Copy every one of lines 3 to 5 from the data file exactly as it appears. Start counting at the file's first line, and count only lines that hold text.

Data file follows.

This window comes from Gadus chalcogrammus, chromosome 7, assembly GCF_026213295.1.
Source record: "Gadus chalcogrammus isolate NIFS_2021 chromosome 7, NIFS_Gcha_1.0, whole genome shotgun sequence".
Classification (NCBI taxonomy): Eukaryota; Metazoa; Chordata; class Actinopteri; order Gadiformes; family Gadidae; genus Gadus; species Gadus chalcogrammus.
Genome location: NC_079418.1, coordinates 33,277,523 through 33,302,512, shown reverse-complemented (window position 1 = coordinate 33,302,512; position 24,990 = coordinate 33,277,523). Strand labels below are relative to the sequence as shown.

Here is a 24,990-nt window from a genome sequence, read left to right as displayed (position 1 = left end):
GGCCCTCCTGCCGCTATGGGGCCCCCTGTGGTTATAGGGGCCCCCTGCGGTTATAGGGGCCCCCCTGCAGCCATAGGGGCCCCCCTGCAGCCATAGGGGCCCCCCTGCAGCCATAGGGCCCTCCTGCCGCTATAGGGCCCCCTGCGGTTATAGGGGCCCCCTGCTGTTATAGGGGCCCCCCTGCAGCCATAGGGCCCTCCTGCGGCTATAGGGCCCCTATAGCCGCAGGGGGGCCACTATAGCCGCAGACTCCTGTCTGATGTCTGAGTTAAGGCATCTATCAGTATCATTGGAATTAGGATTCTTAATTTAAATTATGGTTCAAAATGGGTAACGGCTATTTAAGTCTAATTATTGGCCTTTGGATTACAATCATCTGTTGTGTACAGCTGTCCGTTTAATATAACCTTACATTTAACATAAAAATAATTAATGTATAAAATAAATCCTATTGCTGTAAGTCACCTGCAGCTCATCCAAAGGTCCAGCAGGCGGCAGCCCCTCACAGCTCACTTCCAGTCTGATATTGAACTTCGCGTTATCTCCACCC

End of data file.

Classification (NCBI taxonomy): Eukaryota; Metazoa; Chordata; class Actinopteri; order Gadiformes; family Gadidae; genus Gadus; species Gadus chalcogrammus.
Genome location: NC_079418.1, coordinates 33,277,523 through 33,302,512, shown reverse-complemented (window position 1 = coordinate 33,302,512; position 24,990 = coordinate 33,277,523). Strand labels below are relative to the sequence as shown.

Here is a 24,990-nt window from a genome sequence, read left to right as displayed (position 1 = left end):